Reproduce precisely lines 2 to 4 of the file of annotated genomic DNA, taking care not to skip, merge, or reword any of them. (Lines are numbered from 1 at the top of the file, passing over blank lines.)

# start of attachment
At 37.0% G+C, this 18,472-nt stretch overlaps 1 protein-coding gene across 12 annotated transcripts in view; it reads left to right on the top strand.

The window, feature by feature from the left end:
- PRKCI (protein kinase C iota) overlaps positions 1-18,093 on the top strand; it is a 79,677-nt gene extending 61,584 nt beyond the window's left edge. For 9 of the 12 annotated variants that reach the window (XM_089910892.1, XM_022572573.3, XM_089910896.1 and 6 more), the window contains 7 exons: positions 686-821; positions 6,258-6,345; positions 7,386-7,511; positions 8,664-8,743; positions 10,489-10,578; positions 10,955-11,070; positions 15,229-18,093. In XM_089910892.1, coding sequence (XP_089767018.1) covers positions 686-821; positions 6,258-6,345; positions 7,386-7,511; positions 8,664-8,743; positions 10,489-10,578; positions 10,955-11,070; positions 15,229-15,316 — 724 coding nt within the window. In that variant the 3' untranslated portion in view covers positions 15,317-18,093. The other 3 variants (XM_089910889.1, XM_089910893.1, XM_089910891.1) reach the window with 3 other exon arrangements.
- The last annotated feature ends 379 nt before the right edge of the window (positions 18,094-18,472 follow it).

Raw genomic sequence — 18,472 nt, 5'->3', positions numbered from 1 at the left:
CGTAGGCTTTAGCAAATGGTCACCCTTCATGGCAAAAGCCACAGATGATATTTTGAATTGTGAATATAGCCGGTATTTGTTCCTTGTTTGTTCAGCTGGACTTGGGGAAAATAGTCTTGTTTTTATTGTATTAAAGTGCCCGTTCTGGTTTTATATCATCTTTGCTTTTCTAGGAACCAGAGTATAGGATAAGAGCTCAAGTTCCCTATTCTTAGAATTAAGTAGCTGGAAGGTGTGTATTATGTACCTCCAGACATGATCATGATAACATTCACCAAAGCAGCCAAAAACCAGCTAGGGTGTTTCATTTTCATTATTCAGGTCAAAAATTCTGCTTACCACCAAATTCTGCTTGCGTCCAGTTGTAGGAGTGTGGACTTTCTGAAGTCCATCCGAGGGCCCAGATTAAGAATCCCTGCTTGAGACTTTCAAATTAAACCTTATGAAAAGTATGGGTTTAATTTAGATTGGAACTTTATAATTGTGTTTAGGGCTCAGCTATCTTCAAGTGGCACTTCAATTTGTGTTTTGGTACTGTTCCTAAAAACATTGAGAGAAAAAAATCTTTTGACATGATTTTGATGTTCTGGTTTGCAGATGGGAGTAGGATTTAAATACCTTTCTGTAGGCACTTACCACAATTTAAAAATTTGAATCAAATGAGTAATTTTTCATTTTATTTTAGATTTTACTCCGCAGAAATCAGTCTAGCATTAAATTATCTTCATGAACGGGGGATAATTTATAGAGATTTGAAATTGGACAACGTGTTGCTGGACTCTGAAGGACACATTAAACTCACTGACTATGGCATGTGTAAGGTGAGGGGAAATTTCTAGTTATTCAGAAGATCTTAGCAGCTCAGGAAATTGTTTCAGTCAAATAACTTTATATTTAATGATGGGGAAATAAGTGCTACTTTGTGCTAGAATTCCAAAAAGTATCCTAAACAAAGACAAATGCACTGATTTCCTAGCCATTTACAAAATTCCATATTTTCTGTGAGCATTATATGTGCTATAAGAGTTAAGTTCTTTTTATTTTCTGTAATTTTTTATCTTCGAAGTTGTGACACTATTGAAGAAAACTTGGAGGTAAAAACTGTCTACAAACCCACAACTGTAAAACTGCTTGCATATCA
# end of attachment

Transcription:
The window, feature by feature from the left end:
- PRKCI (protein kinase C iota) overlaps positions 1-18,093 on the top strand; it is a 79,677-nt gene extending 61,584 nt beyond the window's left edge. For 9 of the 12 annotated variants that reach the window (XM_089910892.1, XM_022572573.3, XM_089910896.1 and 6 more), the window contains 7 exons: positions 686-821; positions 6,258-6,345; positions 7,386-7,511; positions 8,664-8,743; positions 10,489-10,578; positions 10,955-11,070; positions 15,229-18,093. In XM_089910892.1, coding sequence (XP_089767018.1) covers positions 686-821; positions 6,258-6,345; positions 7,386-7,511; positions 8,664-8,743; positions 10,489-10,578; positions 10,955-11,070; positions 15,229-15,316 — 724 coding nt within the window. In that variant the 3' untranslated portion in view covers positions 15,317-18,093. The other 3 variants (XM_089910889.1, XM_089910893.1, XM_089910891.1) reach the window with 3 other exon arrangements.
- The last annotated feature ends 379 nt before the right edge of the window (positions 18,094-18,472 follow it).